Look how this group of serviceberry bushes have spaced themselves out so that their farthest branches, laden with berries, will just fill the space between them, and no more. Note as well that they are all the same age. They didn’t hand down this space in a line. They all grew in the same year.
What the fog hides is that in the gulch behind them are their mothers, bushes twice their age and size, running in a line down a seasonal trickle of water. The line here follows the line below, which each bush directly above bushes below, just far enough away for birds to drop them as they fly away, always in the same direction, southwest. It must have been a good year for birds, after a good July, in which the bushes set a heavy crop, and a gentle winter and spring. It’s all remarkable, as if, all together, they took a long step uphill. Note that this configuration happens only on this wet, shaded side of the gulch. On the exposed north side, the bushes root more rarely and are ravished by deer, who like the clear, snowless spaces over there. But why the spaces between the bushes? My hunch is that they have agreed on this, root-tip to root-tip, or the birds have, responding to their mothers, who are doing it in the gully below. Whatever the case, this is a common dance pattern for these saskatoons. We would do well to listen.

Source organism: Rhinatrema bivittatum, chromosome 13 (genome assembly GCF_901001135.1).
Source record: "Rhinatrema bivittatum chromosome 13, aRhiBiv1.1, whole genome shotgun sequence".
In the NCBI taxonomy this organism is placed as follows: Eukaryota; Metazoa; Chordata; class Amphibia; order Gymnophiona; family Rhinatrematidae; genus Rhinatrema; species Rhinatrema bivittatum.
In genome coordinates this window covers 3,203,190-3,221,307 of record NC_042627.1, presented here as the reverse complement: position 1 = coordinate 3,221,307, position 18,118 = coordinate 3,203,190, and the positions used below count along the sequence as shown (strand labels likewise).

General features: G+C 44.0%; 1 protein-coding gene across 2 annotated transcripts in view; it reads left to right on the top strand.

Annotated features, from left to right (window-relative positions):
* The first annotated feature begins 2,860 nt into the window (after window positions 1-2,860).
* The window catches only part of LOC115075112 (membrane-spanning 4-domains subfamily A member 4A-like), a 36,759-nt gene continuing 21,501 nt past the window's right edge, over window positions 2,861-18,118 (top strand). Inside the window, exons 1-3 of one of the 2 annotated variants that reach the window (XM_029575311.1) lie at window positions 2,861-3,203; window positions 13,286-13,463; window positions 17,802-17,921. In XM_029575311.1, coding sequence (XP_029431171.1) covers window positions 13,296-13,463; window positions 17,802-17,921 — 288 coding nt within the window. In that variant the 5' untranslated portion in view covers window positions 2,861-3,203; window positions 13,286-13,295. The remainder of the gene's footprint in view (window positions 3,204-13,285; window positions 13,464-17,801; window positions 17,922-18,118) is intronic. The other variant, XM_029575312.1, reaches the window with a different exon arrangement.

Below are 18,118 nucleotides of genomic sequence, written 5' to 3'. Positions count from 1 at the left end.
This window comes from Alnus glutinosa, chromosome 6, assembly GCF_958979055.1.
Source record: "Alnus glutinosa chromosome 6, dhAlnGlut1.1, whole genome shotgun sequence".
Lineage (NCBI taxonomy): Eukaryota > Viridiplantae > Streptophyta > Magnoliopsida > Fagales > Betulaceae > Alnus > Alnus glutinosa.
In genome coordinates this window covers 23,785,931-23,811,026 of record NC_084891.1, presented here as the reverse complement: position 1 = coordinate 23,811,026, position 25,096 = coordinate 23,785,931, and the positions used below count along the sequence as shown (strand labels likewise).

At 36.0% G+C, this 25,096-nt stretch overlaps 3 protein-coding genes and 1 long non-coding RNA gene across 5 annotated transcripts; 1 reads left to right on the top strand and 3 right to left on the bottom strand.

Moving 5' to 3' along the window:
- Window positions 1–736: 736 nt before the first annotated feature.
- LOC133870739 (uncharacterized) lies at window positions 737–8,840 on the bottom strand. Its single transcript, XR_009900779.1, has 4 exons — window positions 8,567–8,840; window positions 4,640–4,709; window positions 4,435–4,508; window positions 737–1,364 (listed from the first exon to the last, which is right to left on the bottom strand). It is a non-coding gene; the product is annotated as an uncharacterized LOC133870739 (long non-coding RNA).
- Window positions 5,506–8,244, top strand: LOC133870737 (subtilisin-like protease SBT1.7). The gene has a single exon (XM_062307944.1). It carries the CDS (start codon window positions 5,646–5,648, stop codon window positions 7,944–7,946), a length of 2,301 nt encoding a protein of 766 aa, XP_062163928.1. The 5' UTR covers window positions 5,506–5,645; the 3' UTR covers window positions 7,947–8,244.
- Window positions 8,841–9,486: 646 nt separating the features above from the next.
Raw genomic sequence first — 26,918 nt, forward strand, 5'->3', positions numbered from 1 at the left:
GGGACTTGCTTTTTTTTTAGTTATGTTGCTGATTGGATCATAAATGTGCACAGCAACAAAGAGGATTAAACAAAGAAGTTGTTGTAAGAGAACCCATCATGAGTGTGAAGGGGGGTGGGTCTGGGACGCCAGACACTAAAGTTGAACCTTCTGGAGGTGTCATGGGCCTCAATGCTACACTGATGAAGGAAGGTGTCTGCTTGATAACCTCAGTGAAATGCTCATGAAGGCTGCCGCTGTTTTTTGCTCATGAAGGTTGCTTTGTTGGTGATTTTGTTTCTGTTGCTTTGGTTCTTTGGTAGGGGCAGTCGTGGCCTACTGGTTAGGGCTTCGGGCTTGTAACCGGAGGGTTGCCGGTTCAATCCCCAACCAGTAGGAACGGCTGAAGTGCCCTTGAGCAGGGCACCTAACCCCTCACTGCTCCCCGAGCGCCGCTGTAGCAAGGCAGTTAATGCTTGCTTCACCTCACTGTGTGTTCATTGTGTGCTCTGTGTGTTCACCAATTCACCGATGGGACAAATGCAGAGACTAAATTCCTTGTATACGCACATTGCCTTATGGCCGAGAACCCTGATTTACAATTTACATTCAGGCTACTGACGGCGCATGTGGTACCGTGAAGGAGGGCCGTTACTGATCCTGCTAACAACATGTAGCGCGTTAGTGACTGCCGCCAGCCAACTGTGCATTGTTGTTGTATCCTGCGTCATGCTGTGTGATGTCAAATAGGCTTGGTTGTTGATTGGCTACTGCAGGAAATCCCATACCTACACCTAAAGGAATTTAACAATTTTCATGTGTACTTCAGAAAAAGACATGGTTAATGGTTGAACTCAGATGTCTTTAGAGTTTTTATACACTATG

Categories: Earth, First Peoples, Grasslands, Indigenous Farming, Nature Photography
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